David Dean Bottrell!

"Nothing changes if nothing changes."  
-David Dean Bottrell's mantra

Happy Friday!
I have discovered a blog that I love. It is writer and actor, David Bottrell's. 
His byline is "He writes. He acts. He makes love." Isn't that what it's all about anyway?

 Actor-Writer DAVID DEAN BOTTRELL co-wrote the screenplay for the 2001 Fox Searchlight release KINGDOM COME starring Whoopi Goldberg, L.L. Cool J. and Jada Pinkett-Smith. Studio work includes scripts for Fox Searchlight, MTV Films, Paramount and Disney. He has sold pitches and original specs, adapted novels, rewritten scripts by other writers, worked in feature animation and recently scripted his first movie musical. He is probably best known for his reoccurring role as the creepy "Lincoln Meyer" on season three of ABC's BOSTON LEGAL.
His weekly blog, PARTS AND LABOR (a seriocomic look at being middle-class in Hollywood) has developed a dedicated following.
A former off-Broadway actor and playwright ("Dearly Departed") and active WGA member, he mentors young writers each summer in a writing lab He helped found seven years ago. His first short film, AVAILABLE MEN (which he also directed) had its world premiere at the 2007 HBO Comedy Arts Festival and went on to win 17 "Best Short Film" awards on the festival circuit including the World Comedy Festival in Toronto. Recent acting gigs include guest star roles on HARRY'S LAW, CASTLE, CRIMINAL MINDS, iCARLY and UGLY BETTY, and earlier this year had a reoccurring role on DAYS OF OUR LIVES. A funny and facile public speaker, Bottrell is frequently asked to appear on industry panels around town and regularly appears at Comedy Central's "Sit 'N Spin" show and other spoken word shows around L.A. His comedic POV column appears regularly in Metrosource Magazine and his essays have appeared on the Huffington Post and Salon.com. He was one of the original cast members of "Streep Tease," a comedy show that achieved cult status in Los Angeles, running for over a year at the Bang Comedy Theatre before playing a special engagement at New York's Public Theatre in June, 2011. The son of a minister, he is originally from Louisa, Kentucky and currently lives in Los Angeles.

On Harry's Law
As busy as he is, I'm thrilled that he consented to sit down for an interview for my blog. As with all my blogs, let's start at the beginning... 

Travels With My Aunt
David remembers his sister taking him to a play at her high school. It was called "See How They Run."  

Neither of them really desired to see the play, but his sister wanted  an excuse to wear their mother's new wig out in public and so they went to see the play.  He says they were a very odd family.  Anyway, he loved the play.
They had just moved into Southern Ohio from Kentucky.  

They moved around a lot.   They were very much a working class family, so the arts were not exactly on their radar. David remembers when he was about 9 or 10 years old, he started becoming obsessed with all that BBC programming that PBS used to air in the 70's, but it was very hard to get everybody else in the house to agree to watch it.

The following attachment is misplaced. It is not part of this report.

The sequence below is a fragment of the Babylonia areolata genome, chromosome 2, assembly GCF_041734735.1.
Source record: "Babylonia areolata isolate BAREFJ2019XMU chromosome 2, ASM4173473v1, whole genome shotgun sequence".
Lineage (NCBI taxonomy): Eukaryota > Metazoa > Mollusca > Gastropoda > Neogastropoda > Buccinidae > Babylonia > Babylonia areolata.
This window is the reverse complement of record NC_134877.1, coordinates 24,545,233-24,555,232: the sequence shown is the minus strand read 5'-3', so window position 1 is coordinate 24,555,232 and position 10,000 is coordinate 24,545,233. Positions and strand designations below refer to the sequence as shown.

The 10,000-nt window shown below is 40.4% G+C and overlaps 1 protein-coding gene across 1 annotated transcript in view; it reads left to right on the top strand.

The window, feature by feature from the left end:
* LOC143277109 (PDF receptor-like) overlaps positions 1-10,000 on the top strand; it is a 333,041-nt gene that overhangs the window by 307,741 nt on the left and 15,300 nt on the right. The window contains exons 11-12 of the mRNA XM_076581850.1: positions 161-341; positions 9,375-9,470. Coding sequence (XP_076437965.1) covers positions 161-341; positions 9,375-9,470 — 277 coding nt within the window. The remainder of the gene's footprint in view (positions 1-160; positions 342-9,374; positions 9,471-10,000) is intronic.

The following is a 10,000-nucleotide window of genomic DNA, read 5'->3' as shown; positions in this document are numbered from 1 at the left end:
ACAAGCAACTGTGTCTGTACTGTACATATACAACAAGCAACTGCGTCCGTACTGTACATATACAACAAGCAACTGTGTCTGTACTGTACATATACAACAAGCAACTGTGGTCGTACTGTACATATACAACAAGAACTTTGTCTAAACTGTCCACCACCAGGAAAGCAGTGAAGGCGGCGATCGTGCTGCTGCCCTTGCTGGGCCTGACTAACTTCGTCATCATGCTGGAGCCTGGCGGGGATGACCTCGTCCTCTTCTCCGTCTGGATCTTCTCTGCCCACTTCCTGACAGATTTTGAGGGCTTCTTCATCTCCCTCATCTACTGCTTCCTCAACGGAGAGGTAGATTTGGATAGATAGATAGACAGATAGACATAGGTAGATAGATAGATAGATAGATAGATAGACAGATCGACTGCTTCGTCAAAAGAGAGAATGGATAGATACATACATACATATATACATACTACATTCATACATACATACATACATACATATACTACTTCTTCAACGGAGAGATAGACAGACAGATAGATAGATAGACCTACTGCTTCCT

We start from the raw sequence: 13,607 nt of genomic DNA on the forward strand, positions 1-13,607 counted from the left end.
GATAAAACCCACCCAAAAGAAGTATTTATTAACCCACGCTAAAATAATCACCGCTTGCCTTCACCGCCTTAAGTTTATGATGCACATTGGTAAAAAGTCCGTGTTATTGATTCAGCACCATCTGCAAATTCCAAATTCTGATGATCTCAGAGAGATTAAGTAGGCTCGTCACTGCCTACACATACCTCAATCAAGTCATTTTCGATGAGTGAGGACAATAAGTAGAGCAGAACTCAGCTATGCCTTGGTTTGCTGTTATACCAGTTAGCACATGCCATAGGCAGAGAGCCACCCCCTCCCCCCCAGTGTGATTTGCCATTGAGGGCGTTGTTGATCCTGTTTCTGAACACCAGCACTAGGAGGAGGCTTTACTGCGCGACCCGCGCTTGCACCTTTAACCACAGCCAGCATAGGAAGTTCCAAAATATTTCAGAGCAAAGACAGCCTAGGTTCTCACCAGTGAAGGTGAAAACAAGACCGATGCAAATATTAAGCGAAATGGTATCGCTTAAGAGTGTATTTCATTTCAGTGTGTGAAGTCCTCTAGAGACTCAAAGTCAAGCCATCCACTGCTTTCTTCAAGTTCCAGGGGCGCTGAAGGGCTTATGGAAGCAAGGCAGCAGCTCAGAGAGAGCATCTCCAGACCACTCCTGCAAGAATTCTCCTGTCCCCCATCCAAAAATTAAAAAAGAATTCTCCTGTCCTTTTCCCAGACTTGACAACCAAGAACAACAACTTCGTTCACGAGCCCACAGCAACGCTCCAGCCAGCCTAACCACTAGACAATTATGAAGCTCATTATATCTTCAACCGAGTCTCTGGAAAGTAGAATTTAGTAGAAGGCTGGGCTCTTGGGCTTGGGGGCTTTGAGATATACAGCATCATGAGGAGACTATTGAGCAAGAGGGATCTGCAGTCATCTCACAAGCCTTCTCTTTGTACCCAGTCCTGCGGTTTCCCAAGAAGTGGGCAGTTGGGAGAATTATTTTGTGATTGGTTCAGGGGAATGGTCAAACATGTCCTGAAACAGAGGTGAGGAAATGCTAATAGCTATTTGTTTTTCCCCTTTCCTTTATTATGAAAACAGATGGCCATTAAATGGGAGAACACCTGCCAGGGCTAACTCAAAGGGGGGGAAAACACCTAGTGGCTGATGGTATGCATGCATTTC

There was only one TV.  It often got bloody.  
David became obsessed with a girl in high school who was active in the drama club.  He decided the only way he could meet her was to audition for a play.  It took him over a year to get up my nerve.  He got into the show, but she dropped out.  It was called "Black Comedy" and he was absolutely terrible in it, according to him.  He says he  couldn't act at all.  

At the end of his freshman year of college, David got a summer stock job in the chorus of "Pippin."  It was one of those magical summers.  He was 19 years old. He came out of the closet.  Fell in love.  Doing the show was a dream come true.  He couldn't face going back to college, so he  dropped out.  All he desired was to be a "New York" actor.  18 months later,he was living in Manhattan.  He was on a mission.  

David's thoughts on Arts in Education

I'm very sad that Arts Education is dwindling.  We always had both art and music classes in public schools when I was a kid.  We even had some waltz lessons in gym class.  Kids now are so focused on their phones and iPads.  I'm not sure how that will all play out in the next generation of artists.  But rest assured there will be more artists.  We just keep coming.  

What makes you cry out of the blue when you see or hear it?

My bank account balance.  

Your thoughts on Carol Channing (All my blogs focus on Carol Channing’s Foundation For The Arts)
I’m campaigning for Carol Channing to receive the 2012 Kennedy Center Honor in 2012. If you agree that she should receive this honor, can you say why you think this should happen

I saw her do "Hello Dolly!" when I was a very young actor and I couldn't believe how hilarious she was.  You'd never know she'd been doing the show for 25 years.  She seemed so fresh.  I also saw her a few years ago when she was on her book tour and again, she was remarkable.  Just sitting on a folding chair, telling stories, she had the audience in the palm of her hand.   Such a pro. 

Most recent appearance
I was on "Harry's Law" recently and had a great time.  I'm very grateful to David E. Kelley.  He's very loyal to those of us who've done his shows in the past.  I made my professional debut as a stage director this year ("Travels With My Aunt" at the Colony Theatre here in L.A.) and I also just finished up a return engagement of my solo show "David Dean Bottrell Makes Love: A One-Man Show."  It was a tremendous year.

Next appearance
I have no idea.  Sad, ain't it?  Welcome to show business. 

What is your biggest success in Show Business

I'd have to say my stint as "Lincoln" on "Boston Legal."  That was so utterly unexpected.  Everything about that gig was just perfect.  It changed the whole course of my life.  To this day, I'm floored by what an incredible piece of luck that was. 

What was your lowest low and how did you surpass that?
Probably about 6 years ago, I hit a wall. Things were bad on both the career and personal fronts.  I was really lost.  Then I did what artists do.  I made something.  In this case it was a short film called "Available Men."  For something that was born out of such a sad time, it's one of the funniest things I've written in my whole life.  I'm really proud of it.  It won a bunch of awards and can be seen on YouTube if you're interested!!